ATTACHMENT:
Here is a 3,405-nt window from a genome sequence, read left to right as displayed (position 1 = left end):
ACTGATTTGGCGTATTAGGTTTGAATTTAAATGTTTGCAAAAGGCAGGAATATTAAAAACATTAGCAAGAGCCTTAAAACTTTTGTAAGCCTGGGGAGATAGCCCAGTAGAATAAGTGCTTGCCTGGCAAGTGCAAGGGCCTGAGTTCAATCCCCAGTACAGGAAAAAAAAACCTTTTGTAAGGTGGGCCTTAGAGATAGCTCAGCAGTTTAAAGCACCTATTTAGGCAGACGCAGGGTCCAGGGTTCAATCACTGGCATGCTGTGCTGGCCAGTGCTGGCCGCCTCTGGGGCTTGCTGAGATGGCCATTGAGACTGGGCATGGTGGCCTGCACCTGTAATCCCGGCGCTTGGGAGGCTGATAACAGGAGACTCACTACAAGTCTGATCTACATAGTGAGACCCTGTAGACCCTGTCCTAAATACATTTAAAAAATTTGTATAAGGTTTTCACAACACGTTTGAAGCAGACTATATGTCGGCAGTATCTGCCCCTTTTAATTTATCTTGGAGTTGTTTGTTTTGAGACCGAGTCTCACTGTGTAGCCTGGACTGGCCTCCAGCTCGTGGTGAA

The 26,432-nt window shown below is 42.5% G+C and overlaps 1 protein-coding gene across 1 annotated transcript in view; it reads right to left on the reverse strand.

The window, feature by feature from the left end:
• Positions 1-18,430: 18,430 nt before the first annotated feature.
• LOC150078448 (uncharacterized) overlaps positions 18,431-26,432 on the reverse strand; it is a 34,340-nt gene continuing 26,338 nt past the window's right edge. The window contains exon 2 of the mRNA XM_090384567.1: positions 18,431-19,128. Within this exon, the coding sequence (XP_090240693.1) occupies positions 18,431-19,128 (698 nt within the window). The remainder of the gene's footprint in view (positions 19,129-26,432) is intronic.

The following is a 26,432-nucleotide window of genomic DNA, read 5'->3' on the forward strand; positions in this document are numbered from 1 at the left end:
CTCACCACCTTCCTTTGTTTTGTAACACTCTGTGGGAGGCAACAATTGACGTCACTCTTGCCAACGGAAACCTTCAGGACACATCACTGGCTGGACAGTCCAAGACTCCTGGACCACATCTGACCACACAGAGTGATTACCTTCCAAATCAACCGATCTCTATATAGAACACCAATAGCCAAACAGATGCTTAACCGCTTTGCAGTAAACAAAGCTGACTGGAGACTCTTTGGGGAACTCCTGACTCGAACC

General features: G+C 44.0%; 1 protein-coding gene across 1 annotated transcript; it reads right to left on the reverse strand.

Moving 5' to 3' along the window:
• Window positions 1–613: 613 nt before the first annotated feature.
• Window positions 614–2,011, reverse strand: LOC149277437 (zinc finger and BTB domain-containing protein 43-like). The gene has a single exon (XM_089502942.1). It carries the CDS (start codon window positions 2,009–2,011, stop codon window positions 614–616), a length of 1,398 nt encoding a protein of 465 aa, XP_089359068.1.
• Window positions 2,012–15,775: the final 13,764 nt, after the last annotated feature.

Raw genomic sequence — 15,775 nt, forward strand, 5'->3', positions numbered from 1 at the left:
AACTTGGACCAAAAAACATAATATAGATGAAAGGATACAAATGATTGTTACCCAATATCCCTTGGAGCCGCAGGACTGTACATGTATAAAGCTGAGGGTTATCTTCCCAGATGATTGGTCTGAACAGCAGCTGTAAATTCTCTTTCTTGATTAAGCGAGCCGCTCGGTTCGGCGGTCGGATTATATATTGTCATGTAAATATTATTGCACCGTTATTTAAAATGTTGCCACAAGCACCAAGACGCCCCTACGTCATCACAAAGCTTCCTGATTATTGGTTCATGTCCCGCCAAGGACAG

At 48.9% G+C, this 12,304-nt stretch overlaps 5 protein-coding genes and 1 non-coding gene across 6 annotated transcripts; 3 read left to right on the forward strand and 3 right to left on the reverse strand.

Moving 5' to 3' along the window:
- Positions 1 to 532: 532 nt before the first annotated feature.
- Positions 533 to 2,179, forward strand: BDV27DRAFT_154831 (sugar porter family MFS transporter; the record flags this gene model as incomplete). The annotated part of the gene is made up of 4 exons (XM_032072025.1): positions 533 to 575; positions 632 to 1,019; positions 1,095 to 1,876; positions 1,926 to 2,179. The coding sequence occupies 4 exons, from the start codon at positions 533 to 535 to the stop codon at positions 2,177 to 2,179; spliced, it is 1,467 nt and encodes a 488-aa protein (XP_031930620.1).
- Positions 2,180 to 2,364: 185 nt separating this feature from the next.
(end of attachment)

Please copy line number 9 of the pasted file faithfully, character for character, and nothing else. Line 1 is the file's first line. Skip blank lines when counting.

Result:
General features: G+C 44.0%; 1 protein-coding gene across 1 annotated transcript; it reads right to left on the reverse strand.